The officers whose offices are established by this Article shall at stated periods receive the compensation and allowances prescribed by law, which shall not be diminished during the time for which they have been chosen.[1]

2020

In 2020, the governor received a salary of $150,969, according to the Council of State Governments.[6]

2019

In 2019, the governor received a salary of $144,349, according to the Council of State Governments.[7]

2018

In 2018, the governor received a salary of $144,349, according to the Council of State Governments.[8]

2017

In 2017, the governor received a salary of $144,349, according to the Council of State Governments.[9]

2016

In 2016, the governor received a salary of $142,265, according to the Council of State Governments.[10]

2015

In 2015, the governor's salary was increased to $142,265, according to the Council of State Governments.[11]

2014

In 2014, the governor received a salary of $141,265, according to the Council of State Governments.[12]

2013

In 2013, the governor's salary was increased to $141,265.[13]

2010

In 2010, the governor was paid $139,590 a year, the 20th highest gubernatorial salary in America.[14]

Historical officeholders

There have been 75 governors of North Carolina since 1776. Of the 75 officeholders, 39 were Democratic, 12 Democratic-Republican, eight Republican, five Federalists, five Whigs, four with no party, and two Anti-Federalists.[15]

History

Partisan balance 1992-2013

Who Runs the States Project
See also: Ballotpedia:Who Runs the States and Ballotpedia:Who Runs the States, North Carolina
Partisan breakdown of the North Carolina governorship from 1992-2013

From 1992 to 2013 in North Carolina, there were Democratic governors in office for 20 years, while there were Republican governors in office the two years, including the final year (2013). North Carolina is one of seven states that were run by a Democratic governor for more than 80 percent of the years between 1992 and 2013. North Carolina was under a Republican trifecta for the final year of the study period.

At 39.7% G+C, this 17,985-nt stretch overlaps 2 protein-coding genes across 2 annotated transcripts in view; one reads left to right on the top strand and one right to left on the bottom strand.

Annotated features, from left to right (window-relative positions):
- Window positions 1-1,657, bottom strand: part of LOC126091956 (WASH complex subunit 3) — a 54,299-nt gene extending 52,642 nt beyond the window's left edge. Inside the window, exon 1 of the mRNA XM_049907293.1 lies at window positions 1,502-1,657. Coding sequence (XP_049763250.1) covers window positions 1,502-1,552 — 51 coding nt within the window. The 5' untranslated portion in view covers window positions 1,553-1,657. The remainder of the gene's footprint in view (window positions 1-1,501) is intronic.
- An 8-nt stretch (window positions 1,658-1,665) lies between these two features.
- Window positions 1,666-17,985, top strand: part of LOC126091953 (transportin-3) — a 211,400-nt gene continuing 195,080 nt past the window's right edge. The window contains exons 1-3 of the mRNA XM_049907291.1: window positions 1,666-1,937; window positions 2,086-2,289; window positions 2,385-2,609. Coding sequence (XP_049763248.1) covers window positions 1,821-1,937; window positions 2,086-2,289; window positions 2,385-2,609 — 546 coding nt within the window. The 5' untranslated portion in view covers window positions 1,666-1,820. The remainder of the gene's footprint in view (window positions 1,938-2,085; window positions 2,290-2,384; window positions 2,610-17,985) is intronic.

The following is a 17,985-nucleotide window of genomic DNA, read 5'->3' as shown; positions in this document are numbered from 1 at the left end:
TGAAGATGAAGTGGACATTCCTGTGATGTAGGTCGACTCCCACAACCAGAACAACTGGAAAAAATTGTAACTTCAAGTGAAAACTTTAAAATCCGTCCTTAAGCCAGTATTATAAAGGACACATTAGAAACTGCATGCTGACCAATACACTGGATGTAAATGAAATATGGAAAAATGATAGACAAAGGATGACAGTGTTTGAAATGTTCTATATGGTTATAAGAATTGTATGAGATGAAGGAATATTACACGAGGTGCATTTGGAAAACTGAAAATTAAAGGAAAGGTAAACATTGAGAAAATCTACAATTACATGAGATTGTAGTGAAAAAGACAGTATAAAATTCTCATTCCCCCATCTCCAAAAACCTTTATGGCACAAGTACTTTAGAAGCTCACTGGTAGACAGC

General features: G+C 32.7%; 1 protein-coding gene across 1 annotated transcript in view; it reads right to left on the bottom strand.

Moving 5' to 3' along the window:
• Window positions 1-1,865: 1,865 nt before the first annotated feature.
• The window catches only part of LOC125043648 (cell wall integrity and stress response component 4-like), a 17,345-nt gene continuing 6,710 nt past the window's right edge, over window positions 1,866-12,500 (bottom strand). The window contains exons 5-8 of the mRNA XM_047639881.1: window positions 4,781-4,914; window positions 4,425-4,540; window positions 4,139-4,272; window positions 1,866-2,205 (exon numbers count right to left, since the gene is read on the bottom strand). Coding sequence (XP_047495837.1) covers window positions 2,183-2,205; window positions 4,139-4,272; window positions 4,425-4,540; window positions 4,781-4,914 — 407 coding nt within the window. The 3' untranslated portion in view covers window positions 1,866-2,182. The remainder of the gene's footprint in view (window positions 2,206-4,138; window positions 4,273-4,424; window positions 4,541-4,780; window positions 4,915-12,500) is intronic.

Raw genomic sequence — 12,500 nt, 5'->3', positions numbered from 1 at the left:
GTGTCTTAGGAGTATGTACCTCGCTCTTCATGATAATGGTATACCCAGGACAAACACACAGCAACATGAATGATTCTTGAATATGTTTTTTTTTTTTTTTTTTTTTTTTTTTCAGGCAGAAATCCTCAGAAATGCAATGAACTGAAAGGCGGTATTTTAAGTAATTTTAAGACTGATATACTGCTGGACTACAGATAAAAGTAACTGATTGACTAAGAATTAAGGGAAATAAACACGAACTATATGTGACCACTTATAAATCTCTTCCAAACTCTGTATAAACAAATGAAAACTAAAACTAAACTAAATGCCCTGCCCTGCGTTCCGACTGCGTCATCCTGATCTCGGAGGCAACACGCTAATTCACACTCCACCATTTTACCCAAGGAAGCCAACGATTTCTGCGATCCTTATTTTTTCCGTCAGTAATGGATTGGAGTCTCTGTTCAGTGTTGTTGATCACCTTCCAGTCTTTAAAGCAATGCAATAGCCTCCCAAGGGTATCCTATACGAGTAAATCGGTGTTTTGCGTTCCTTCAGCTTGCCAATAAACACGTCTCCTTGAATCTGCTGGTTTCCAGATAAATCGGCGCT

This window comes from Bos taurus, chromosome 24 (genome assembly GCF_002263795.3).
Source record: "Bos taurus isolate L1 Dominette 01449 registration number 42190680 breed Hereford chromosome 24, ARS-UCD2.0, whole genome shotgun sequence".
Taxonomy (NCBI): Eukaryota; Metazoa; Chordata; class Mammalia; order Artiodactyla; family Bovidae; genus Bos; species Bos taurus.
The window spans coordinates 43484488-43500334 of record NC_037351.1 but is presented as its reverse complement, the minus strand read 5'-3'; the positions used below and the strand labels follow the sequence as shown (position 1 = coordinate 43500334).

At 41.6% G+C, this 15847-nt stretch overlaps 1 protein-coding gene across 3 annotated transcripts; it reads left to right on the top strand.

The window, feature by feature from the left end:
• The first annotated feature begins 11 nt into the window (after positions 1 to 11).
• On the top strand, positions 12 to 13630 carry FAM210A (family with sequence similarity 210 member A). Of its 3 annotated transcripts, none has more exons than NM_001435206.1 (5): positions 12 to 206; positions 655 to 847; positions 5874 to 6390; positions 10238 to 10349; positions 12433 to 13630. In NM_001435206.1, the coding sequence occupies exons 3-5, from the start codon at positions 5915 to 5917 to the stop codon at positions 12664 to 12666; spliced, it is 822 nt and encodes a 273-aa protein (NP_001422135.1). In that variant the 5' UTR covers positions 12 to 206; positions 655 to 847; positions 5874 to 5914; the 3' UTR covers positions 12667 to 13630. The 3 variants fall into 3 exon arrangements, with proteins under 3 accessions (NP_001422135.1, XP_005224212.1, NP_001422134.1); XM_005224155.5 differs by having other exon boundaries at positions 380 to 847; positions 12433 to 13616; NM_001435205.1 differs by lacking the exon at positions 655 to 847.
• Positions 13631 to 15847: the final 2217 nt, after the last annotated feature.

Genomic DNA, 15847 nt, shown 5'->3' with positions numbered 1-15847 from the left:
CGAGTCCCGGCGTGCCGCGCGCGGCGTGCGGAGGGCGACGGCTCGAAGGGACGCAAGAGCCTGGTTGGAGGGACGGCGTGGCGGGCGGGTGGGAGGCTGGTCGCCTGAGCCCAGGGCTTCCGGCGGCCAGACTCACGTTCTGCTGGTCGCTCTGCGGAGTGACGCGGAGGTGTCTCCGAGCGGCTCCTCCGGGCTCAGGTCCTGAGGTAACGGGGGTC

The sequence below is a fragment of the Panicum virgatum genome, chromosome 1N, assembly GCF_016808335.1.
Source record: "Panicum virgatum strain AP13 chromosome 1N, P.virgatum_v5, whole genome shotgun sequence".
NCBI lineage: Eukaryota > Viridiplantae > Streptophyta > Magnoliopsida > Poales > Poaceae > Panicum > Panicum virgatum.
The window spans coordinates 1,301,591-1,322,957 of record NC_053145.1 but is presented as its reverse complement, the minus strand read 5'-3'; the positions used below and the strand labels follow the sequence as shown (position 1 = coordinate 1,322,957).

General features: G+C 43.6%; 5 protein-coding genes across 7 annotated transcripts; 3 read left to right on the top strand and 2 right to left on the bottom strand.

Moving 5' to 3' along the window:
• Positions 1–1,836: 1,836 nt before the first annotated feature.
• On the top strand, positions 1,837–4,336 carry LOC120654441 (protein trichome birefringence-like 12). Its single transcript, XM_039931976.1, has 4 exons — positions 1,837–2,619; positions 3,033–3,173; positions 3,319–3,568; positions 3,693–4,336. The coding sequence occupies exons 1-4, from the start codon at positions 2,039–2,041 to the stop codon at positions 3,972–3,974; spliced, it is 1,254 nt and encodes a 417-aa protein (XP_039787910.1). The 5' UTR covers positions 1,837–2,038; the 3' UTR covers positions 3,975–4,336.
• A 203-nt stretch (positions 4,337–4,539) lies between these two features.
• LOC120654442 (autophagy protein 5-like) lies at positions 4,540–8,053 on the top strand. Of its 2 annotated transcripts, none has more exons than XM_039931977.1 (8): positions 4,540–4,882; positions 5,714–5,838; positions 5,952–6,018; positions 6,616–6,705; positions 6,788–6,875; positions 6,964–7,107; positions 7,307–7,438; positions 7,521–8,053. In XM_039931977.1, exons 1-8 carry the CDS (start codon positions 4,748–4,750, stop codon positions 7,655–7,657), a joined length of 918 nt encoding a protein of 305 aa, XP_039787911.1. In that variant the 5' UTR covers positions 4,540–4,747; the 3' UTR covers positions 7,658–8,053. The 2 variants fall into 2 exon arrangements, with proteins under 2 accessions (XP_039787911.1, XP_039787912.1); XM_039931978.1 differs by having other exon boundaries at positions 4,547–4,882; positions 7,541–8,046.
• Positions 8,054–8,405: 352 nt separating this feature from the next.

Across the country, there were 493 years of Democratic governors (44.82%) and 586 years of Republican governors (53.27%) from 1992 to 2013.

Over the course of the 22-year study, state governments became increasingly more partisan. At the outset of the study period (1992), 18 of the 49 states with partisan legislatures had single-party trifectas and 31 states had divided governments. In 2013, only 13 states had divided governments, while single-party trifectas held sway in 36 states, the most in the 22 years studied.

The chart below shows the partisan composition of the Office of the Governor of North Carolina, the North Carolina State Senate and the North Carolina House of Representatives from 1992 to 2013.

Partisan composition of North Carolina state government(1992-2013).PNG

SQLI and Partisanship

The chart below depicts the partisanship of the North Carolina state government and the State Quality of Life Index (SQLI) ranking for the years studied. For the SQLI, the states were ranked from 1-50, with 1 being the best and 50 the worst. During the years of the study, North Carolina experienced many years under a Democratic trifecta, from 1993 to 1994 and from 1999 to 2010. In 2013, however, this trend switched, and the state experienced a Republican trifecta instead. North Carolina's SQLI rating was in the 30s for most of the years of the study, with its lowest ranking in 2003, finishing 41st. However, in more recent years of the study, the state's ranking improved. Its highest ranking was 11th in 2011 during a divided government.

  • SQLI average with Democratic trifecta: 30.08
  • SQLI average with Republican trifecta: N/A
  • SQLI average with divided government: 30.89
Chart displaying the partisanship of North Carolina government from 1992-2013 and the State Quality of Life Index (SQLI).

Noteworthy events

Conflicts between Gov. Roy Cooper and the General Assembly of North Carolina

See also: Conflicts between Gov. Roy Cooper and the General Assembly of North Carolina
Former Gov. Pat McCrory (R)

The 2016 election changed the political landscape of North Carolina. Before the election, Republicans held a state government trifecta, meaning they controlled the governor's office and both chambers of the legislature. As a result of the 2016 election, however, Democrats took control of the governor's office, while Republicans held a 35-15 majority in the Senate and a 74-46 majority in the House, giving them the three-fifths majority needed in each chamber to override gubernatorial vetoes. In losing the 2016 election, incumbent Gov. Pat McCrory (R) became the first North Carolina governor in North Carolina history to lose in a bid for re-election. He was defeated by North Carolina Attorney General Roy Cooper (D) by 10,263 votes. McCrory did not concede the race until almost a month after the election. He requested a recount since unofficial vote totals had him within 10,000 votes of Cooper.[16]

Gov. Roy Cooper (D)